1 – French Economic Investment

As mentioned previously, France is a major player in world economic development and investment as well as endless other areas. You may think of France as a place for delicious food and romance, (and you’d be right, for sure), but it’s much more than that. The companies and interests rooted in French industry are major players in the world economic picture, so it goes without saying that learning the language is a huge plus for future economic opportunities.

2 – Rich Cultural Experience

If you’re looking for your child to gain more than simply a linguistic advantage, few languages open more cultural doors than French. French culture is deeply rooted in the arts, cooking, and theater – all of which offer immensely enriching experiences for those who open themselves to it.

“French is the international language of cooking, fashion, theater, the visual arts, dance and architecture. A knowledge of French offers access to great works of literature in the original French, as well as films and songs.” – Diplomatie.gouv.fr.

3 – It Opens Doors Linguistically

Another major benefit of studying French is the linguistic similarities it shares with other languages. While it’s certainly not an exact translation, there are many benefits to picking up the similarities between English and French. In other words, learning how the two languages have developed and share certain key components helps to understand other languages even more. In short, by picking up French, it helps students learn even more languages later in life with ease due to the ability to recognize those base components and transfer them to other cultures.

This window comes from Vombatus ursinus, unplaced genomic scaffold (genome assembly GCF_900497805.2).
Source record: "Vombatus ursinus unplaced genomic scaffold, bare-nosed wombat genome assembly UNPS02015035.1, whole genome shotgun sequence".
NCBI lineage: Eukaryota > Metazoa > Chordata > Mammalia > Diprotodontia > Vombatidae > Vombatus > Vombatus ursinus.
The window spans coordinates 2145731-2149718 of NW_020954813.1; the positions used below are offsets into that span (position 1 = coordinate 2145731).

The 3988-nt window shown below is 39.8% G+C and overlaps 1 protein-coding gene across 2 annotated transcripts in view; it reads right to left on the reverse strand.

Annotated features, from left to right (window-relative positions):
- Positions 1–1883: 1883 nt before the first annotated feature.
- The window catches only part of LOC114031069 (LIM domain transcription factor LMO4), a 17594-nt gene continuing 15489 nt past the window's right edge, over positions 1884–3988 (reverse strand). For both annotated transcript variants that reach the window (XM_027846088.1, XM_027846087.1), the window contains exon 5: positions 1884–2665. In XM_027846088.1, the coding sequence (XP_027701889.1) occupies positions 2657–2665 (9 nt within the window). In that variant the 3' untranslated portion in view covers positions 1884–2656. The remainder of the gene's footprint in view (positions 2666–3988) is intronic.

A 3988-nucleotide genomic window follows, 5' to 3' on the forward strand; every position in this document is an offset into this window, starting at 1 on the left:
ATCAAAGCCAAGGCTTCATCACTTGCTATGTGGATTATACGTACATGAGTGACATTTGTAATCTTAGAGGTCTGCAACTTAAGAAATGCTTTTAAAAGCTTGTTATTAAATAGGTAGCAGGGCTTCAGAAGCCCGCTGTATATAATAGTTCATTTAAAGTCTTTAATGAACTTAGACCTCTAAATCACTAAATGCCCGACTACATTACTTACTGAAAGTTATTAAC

“The knowledge you gain about your own language equips you with a plethora of tools you can use to learn further languages, and if you choose to learn another romance language – Portuguese, Spanish or Italian, for example – then you’ll recognize a host of grammatical and lexical similarities.” – Babbel.com.

4 – International Connections

The United Nations recognizes French as both a “working language and an official language” (diplomatie.gouv.fr). As such, its presence can be found worldwide in organizations such as the Red Cross, the North Atlantic Treaty Organization (NATO), global embassies, and even the Olympic committee. What does this mean for your child? Well, it means it’s opening up a world of fascinating opportunities in practically every avenue of adult life.

5 – The World’s Top Travel Destination

It’s hard to consider French language and culture without considering the immense travel and tourism attached to it. According to French statistics, “France is the world’s top tourist destination and attracts more than 87 million visitors a year” (diplomatie.gouv.fr).

By introducing French to your child, you’re opening doors to not only economic and career opportunities, but opportunities for travel, higher education, and culture as well. Speak with educators to discover even more benefits to adding French to your child’s curriculum!